The Big Orange Space at St. James
Being a church musician, I have had, of necessity, an ecumenical worship experience. At one time or another, and often simultaneously, I have been involved with any number of denominations - Anglican, Presbyterian, Baptist, and United - each with their own unique approach to worship.
Because of this diverse (and sometimes confusing) mishmash of worship traditions swimming around in my liturgy-addled soul, I developed a healthy and immovable disdain for anything deemed "contemporary." Reacting against a personal spiritual climate of too much change, and not enough consistency, I firmly entrenched myself in dark wood, stained glass, and poetic - if inaccurately translated - biblical language. Of course, some modern elements were palatable: the United Church, where I was choir director, was on the ground floor of a block of condominiums and, for a modern building, was a well-designed space; a good deal of the music at the Anglican church where I sang Evensong services had been composed in the twentieth century, and that was fine. I was instantly scornful, however, of modern biblical translations, liturgical dance, guitars in church, and anything that moved much beyond Victorian Gothic Revival architecture.
And then I went to St. James Anglican Church in Dundas, Ontario.
God has a wicked sense of humour.
St. James was, initially, just another job. I left a position at a Presbyterian church filled with old wood, stained glass, cassocked choristers, and an organist that was affectionately described as "Angliterian." I came to a place with orange floors, white walls, no stained glass, and an altar that changed position as regularly as the tides. Horrors!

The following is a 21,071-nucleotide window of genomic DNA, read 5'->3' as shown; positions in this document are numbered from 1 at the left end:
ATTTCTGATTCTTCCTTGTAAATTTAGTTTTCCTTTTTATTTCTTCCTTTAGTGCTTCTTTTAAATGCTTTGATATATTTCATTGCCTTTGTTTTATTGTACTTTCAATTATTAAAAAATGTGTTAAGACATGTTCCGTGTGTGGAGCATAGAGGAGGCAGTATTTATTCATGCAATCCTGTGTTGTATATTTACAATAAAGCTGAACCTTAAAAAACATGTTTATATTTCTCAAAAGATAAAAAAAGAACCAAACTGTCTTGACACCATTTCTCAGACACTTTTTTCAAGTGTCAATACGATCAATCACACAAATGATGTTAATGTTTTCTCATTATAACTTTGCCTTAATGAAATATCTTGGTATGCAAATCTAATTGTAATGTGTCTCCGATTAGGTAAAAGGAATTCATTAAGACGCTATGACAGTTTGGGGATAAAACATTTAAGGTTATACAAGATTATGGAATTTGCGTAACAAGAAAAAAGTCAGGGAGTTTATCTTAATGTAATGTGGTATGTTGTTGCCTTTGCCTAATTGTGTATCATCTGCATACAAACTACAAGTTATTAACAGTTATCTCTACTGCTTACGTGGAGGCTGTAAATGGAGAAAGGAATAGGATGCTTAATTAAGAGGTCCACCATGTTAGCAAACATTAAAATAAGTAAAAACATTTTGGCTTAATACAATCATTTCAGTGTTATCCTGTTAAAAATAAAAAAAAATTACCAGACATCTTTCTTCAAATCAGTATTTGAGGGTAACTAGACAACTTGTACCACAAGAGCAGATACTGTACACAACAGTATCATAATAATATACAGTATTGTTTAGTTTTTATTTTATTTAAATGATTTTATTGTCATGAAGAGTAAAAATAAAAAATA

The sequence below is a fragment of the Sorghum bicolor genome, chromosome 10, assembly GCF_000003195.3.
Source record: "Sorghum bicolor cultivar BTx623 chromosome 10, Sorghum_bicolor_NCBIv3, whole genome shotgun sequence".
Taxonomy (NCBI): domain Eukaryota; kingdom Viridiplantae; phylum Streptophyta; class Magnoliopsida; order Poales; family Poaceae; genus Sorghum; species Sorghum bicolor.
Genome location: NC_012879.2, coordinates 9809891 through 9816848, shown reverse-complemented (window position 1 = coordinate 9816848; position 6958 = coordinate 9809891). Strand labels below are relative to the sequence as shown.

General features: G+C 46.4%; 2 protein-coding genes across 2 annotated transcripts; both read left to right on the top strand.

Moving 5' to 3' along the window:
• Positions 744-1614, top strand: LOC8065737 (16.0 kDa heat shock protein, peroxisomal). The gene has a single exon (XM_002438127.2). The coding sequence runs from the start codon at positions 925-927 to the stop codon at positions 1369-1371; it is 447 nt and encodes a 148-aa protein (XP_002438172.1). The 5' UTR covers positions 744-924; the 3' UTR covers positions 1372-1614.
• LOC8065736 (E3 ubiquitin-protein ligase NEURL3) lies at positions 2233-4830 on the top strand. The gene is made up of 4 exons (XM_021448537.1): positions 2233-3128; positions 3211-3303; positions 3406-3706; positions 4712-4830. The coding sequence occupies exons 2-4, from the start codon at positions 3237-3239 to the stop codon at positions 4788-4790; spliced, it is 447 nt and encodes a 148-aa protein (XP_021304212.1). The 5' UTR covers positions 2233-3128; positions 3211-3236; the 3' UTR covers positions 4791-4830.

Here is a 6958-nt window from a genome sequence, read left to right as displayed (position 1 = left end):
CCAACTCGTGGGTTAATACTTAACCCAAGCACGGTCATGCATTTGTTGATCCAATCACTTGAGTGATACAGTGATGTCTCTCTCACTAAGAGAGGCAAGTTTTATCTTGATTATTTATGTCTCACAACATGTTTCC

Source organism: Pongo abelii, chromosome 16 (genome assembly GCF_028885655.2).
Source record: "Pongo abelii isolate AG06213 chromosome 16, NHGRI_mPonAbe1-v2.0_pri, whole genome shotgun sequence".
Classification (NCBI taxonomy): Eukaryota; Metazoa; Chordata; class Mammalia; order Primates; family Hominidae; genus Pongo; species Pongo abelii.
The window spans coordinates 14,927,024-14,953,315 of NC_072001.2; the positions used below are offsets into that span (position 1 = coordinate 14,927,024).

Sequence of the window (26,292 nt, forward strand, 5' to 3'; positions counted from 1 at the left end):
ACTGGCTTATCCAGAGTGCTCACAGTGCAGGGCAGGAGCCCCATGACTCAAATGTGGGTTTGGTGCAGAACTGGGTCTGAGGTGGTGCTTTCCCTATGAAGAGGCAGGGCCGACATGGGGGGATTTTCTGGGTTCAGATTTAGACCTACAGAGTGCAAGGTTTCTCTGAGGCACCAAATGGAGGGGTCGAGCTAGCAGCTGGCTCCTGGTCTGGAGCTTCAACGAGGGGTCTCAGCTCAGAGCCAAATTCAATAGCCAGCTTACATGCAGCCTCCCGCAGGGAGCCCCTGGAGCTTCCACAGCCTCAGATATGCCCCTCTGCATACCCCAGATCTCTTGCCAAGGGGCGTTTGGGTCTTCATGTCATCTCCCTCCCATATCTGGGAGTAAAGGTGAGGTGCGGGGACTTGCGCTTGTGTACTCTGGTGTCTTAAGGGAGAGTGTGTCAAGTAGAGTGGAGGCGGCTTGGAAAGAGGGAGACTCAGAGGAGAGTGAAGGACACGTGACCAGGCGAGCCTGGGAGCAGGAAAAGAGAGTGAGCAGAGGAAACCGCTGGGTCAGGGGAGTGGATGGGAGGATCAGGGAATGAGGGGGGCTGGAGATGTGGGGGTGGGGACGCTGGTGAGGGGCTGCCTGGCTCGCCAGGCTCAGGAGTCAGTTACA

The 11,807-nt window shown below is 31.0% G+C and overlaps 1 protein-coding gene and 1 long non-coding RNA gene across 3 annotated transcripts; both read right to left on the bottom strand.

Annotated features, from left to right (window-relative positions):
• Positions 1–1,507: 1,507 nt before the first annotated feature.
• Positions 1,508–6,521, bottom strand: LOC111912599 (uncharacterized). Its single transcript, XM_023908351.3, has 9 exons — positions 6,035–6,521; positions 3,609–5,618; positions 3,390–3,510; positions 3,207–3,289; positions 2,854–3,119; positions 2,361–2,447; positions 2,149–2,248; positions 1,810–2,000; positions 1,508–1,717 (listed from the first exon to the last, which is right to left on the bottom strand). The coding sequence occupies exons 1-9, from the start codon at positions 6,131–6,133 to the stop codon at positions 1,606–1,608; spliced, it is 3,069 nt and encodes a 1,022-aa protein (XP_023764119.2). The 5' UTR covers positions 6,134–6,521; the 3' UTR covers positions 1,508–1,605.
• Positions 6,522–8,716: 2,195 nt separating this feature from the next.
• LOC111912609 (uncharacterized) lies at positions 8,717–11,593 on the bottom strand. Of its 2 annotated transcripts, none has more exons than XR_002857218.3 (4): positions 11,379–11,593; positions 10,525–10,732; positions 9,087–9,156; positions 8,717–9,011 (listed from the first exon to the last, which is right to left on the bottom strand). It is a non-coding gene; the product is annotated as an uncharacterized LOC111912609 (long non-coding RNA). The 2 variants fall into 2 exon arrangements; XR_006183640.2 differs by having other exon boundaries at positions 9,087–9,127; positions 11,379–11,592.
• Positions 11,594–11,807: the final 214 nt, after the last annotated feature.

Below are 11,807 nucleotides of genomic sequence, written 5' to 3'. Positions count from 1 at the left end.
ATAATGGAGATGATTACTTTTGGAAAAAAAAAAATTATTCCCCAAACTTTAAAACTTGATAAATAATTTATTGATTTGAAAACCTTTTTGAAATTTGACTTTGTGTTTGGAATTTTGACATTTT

St. James had been a venerable old church, with dark wood and stained glass of its own. However, the old church had burned to the ground in the late seventies, and the new building was a concerted effort to modernize and make welcoming what had been perceived as old-fashioned and exclusive. Therefore, rather than stained glass, the windows were left clear, both in order to see out into the residential community surrounding the church, and to provide light for the art exhibits that became a regular part of the sanctuary. Orange linoleum became the floor covering of choice. Rather than traditional pews, movable chairs were installed, so that the congregation could face different directions at symbolic times of the year, like Advent.
During one such shift in orientation, the rector devised a floor plan that left an enormous, empty space in front of the altar. Grumbles simmered, since not only had he done away with the communion rail, there was now a seemingly useless expanse of orange floor with no apparent purpose. I must confess, I succumbed to the grumbles myself.
Did I mention God has a sense of humour? God also has a remarkable ability to use the space around us - both metaphorical and physical - to help us learn and grow. He used the big orange space at St. James to help me move beyond my dark-wood-and-stained-glass spirituality to recognise that the Holy Spirit is found in the most unlikely places, even those - especially those - places that don't match our preconceptions of what a holy space should look like.
On that expanse of orange linoleum, a small girl twirled and danced by herself in the sunlight, moved to worship by the sound of music being played in preparation for choir practice. Only then did I understand the potential transformative power of liturgical dance. At a workshop last winter, we were privileged to experience Buddhist meditation, sitting in a circle around a candle in the middle of the space. I discovered that God is present in silence as well as in music. Our junior choir played and jumped and yelled in the space, and I discovered that God is present in cacophony as well. When I stood for the first time to receive communion, I finally understood - and stopped griping about - the modern phrase that humans are to be "co-creators" with God.
Although my personal tastes haven't changed - I still like Tudor choral music, and poetic language, and cassocks, and ritual - God has taught me, through the big orange space, to be open to new ways to experience love and community, charity and faith.
God found me in the big orange space. I found God in the big orange space.
The opinions expressed by authors may not necessarily reflect the opinion of FaithWriters.com.
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